Ol' Rival McGill Upends Ruggers, 22-14

Harvard Drops Another Edition of North America's Oldest Intercollegiate Rivalry

North America's oldest international intercollegiate rivalry is a rivalry once again.

The Harvard-McGill rugby rivalry, which dates back to 1874, was renewed Saturday at Soldiers Field, and the McGill Rugby Football Club defeated Harvard, 22-14, in front of 125 spectators.

In the last two meetings, McGill had blasted the Crimson. Not one of the three Harvard sides ("A","B" or "C") had come close to defeating McGill since 1984, and McGill last year smashed Harvard, 45-3, to keep the Cvo Cup in Canada.

"It was an excellent game," McGill Coach Duncan Myers said. "This game reestablished the rivalry. The last couple of years have been one-sided, and that's bad for any rivalry."

This year, Harvard (6-4 overall) held the explosive Canadians to 22 points, and the "B" and "C" sides each came through with victories, 12-6 and 12-10 respectively.

"This was another game we could have and should have won," Harvard Co-Captain Lanny Thorndike said. "But we had a couple of lapses in concentration."

The major lapse occurred in the game's first minute when McGill scored easily off a Crimson mistake to forge in front, 6-0.

Harvard utilized outstanding ballhandling from its backs and some tough inside play from its forward pack to almost upset the visitors.

Scrum-half Mike Gibbs was all over the field, directing the Harvard offense and playing a part in all three Harvard trys with good heads-up play.

Gibbs caught McGill off-guard by quickly picking up the ball after a McGill penalty. Gibbs ran to the weakside, drawing the bulk of the unset defense to him, and then passed the ball to Thorndike, who bounced off a tackler and dove into the corner for the try.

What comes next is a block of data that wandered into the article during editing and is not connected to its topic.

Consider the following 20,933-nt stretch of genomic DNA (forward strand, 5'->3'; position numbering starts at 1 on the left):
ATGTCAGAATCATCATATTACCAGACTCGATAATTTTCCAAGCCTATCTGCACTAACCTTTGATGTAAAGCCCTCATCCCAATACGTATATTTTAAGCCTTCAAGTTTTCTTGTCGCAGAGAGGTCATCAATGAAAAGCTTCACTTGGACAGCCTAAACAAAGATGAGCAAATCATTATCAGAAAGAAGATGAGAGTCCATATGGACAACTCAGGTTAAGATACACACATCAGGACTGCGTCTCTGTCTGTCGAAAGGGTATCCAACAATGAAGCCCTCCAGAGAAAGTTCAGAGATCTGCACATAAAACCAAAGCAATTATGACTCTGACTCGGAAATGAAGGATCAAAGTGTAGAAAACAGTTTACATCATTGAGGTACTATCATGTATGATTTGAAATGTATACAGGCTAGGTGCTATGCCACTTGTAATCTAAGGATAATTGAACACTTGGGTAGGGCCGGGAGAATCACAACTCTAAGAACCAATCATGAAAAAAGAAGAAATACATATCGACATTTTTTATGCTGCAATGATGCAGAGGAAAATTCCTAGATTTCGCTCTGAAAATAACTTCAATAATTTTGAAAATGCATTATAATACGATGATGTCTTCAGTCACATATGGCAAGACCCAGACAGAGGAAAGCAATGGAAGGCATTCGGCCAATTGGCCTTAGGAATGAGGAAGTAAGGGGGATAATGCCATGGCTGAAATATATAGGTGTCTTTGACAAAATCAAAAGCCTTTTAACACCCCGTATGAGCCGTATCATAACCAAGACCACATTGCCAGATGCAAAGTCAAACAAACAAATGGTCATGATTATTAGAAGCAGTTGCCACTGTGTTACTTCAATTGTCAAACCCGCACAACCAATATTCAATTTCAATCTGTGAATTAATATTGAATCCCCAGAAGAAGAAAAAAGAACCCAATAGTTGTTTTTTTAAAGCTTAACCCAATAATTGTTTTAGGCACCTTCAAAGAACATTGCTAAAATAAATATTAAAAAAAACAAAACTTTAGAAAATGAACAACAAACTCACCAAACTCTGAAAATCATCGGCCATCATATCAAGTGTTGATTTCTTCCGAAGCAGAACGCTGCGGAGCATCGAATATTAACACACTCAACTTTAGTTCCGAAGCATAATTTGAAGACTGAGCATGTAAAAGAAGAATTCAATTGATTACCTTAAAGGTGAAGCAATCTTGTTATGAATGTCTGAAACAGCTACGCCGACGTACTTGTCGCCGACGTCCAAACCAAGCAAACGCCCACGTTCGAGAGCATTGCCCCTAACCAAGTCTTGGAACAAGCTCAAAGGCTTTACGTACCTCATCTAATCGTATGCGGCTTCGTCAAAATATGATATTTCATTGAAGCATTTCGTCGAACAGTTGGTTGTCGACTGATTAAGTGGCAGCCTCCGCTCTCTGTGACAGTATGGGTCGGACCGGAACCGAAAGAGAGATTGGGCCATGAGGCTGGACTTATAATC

Seconds after fullback Jay Godsall scored for McGill, Thorndike retaliated with his second try of the day, with help this time from senior center Richard Butcher.

Butcher faked out one defender, broke the tackle of another, and--after drawing the attention of more defenders--pitched the ball to the trailing Thorndike, who scampered in for the easy try.

"I got the glory of scoring twice," Thorndike said, "but the other guys, especially Mike and Butch, did all the work."

Canadian Provincial All-Star Jason Hall scored his second try of the game and converted a penalty kick to give McGill a 22-8 lcad.

Harvard closed the gap with 10 minutes remaining. McGill bobbled an up-and-under kick by Gibbs and Butcher burst through to snatch the ball from McGill, broke the tackles of four defenders, and scored the game's final points.

"It's always good to play McGill," Gibbs said. "It's rugby tradition, and always good rugby."

Radcliffe Reigns

The Radcliffe rivalry with McGill is not as historical--the series began in 1981. The Black and White (4-3 overall) triumphed, 22-0, Saturday at Soldiers Field, led by Gillian Caldwell two scores. The "B"-side fell, 4-0.

"We played a really good game,' Co-Captain Valerie Bogdan said. "It was our first home game, and we're very happy."